College student success professionals are responsible or should be for building bridges to success for all students no matter what labels of diversity a student may have. Merely getting students to a higher education institution means nothing if they don’t feel like they belong and if they are not successful. We must remember that access without success is useless and pointless, but access with diversity and success is priceless.

Academic advising regardless of institutional type or the make-up of the student body has an important impact on college student success. Research has shown that that many students who are the happiest successful academically are those who have developed a solid relationship with an academic advisor, a faculty member, or just someone who can and is willing to listen to their concerns and help them navigate their college experience.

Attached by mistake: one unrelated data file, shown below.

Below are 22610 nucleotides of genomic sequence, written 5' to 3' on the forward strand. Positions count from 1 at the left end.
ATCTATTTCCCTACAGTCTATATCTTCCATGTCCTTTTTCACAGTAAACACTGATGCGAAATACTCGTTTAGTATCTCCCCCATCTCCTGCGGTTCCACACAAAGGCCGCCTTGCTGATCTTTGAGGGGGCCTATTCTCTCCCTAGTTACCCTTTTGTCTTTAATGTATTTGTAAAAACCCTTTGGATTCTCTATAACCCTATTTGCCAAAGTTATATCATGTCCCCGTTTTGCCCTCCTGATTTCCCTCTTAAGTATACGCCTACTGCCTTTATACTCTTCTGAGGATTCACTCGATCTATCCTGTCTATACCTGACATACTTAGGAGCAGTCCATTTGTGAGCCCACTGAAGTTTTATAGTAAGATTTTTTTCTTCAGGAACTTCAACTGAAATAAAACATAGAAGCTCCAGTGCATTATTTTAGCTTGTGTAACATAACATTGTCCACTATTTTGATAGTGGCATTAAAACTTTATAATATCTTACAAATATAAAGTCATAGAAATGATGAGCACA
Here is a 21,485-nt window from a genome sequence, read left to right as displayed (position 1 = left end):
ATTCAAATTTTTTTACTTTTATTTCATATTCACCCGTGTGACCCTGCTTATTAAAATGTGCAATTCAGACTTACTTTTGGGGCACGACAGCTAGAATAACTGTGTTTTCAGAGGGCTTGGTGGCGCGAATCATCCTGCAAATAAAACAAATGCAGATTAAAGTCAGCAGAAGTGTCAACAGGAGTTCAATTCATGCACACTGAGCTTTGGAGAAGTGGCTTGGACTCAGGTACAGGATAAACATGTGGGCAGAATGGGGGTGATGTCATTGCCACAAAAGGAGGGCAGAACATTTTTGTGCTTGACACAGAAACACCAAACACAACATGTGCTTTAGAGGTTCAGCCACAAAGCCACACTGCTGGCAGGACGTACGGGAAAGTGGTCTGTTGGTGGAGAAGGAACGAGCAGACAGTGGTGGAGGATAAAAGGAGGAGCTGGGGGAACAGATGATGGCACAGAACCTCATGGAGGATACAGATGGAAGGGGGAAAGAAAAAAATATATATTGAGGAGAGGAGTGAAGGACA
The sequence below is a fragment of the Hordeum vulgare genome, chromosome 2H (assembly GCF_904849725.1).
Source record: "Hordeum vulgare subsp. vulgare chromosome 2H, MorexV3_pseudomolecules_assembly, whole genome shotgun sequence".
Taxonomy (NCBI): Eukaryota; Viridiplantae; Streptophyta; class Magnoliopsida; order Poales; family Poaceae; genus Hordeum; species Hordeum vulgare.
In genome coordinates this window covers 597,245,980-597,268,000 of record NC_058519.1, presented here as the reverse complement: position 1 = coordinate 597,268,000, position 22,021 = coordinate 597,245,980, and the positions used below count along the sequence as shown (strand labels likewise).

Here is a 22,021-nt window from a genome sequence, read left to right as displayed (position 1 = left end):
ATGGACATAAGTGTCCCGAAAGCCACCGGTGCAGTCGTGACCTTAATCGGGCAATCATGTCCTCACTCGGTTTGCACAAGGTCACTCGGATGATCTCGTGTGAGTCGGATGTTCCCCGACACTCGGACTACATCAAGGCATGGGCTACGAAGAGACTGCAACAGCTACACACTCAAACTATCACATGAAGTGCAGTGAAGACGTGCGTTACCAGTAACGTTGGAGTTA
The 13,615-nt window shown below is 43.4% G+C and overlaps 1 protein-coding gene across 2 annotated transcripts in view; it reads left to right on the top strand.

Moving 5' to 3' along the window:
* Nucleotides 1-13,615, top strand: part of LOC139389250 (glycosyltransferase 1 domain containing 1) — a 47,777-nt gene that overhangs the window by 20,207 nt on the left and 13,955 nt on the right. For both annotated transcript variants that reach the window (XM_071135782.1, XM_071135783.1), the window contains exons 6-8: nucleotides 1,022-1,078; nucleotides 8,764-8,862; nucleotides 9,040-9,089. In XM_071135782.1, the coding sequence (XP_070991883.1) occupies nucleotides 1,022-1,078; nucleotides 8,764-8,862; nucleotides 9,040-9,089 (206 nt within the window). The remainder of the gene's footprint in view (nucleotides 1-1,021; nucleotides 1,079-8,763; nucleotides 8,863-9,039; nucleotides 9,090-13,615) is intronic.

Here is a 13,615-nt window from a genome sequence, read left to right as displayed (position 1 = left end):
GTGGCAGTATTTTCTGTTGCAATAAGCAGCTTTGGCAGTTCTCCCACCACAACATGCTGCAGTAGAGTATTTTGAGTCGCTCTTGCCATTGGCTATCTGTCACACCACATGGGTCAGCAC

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What exactly constitutes good sound academic advising that can lead to college student success? Joe Cuseo reminds us that any definition of advising “must be guided by a clear vision of what ‘good’ or ‘quality’ advising actually is—because if we cannot define it, we cannot recognize it when we see it, nor can we assess it or improve it” (Cuseo, 2003, p. 13).

Over the past few years, we have started to look at academic advising as a prescriptive role, or catering to the direct needs of students, or simply put - meeting students where they are at. We have begun to find out that while academic advising is more than emphasizing registration and record keeping, while purposely neglecting attention to our student’s educational needs and the personal experiences that our students are having in the institution, advisors are missing a tremendous chance to influence directly and immediately the success of college students.